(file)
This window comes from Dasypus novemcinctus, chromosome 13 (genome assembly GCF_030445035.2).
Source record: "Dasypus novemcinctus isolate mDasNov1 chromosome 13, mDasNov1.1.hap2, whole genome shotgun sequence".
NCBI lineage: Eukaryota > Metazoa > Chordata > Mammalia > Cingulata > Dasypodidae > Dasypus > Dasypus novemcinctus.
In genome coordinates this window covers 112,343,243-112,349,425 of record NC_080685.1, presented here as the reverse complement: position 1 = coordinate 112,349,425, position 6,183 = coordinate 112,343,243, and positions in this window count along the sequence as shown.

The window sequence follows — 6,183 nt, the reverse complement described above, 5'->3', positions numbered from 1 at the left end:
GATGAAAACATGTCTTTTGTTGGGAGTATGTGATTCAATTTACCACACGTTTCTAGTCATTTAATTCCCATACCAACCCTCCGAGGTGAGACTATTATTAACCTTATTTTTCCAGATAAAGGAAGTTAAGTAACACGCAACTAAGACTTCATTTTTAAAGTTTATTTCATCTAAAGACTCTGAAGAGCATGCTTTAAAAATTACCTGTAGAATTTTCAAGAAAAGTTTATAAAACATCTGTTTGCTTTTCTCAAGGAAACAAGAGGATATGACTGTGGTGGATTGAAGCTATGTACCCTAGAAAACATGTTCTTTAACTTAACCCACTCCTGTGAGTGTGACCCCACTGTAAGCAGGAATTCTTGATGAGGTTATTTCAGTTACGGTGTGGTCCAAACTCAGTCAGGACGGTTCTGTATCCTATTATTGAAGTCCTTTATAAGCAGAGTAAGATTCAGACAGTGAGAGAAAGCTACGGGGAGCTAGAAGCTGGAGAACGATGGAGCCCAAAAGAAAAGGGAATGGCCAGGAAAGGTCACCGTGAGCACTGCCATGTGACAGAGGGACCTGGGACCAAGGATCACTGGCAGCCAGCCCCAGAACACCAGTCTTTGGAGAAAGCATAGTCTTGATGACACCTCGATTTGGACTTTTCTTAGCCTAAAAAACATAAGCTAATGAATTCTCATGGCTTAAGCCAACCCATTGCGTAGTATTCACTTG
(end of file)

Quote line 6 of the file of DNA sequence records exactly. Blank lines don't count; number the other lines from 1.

GATGAAAACATGTCTTTTGTTGGGAGTATGTGATTCAATTTACCACACGTTTCTAGTCATTTAATTCCCATACCAACCCTCCGAGGTGAGACTATTATTAACCTTATTTTTCCAGATAAAGGAAGTTAAGTAACACGCAACTAAGACTTCATTTTTAAAGTTTATTTCATCTAAAGACTCTGAAGAGCATGCTTTAAAAATTACCTGTAGAATTTTCAAGAAAAGTTTATAAAACATCTGTTTGCTTTTCTCAAGGAAACAAGAGGATATGACTGTGGTGGATTGAAGCTATGTACCCTAGAAAACATGTTCTTTAACTTAACCCACTCCTGTGAGTGTGACCCCACTGTAAGCAGGAATTCTTGATGAGGTTATTTCAGTTACGGTGTGGTCCAAACTCAGTCAGGACGGTTCTGTATCCTATTATTGAAGTCCTTTATAAGCAGAGTAAGATTCAGACAGTGAGAGAAAGCTACGGGGAGCTAGAAGCTGGAGAACGATGGAGCCCAAAAGAAAAGGGAATGGCCAGGAAAGGTCACCGTGAGCACTGCCATGTGACAGAGGGACCTGGGACCAAGGATCACTGGCAGCCAGCCCCAGAACACCAGTCTTTGGAGAAAGCATAGTCTTGATGACACCTCGATTTGGACTTTTCTTAGCCTAAAAAACATAAGCTAATGAATTCTCATGGCTTAAGCCAACCCATTGCGTAGTATTCACTTG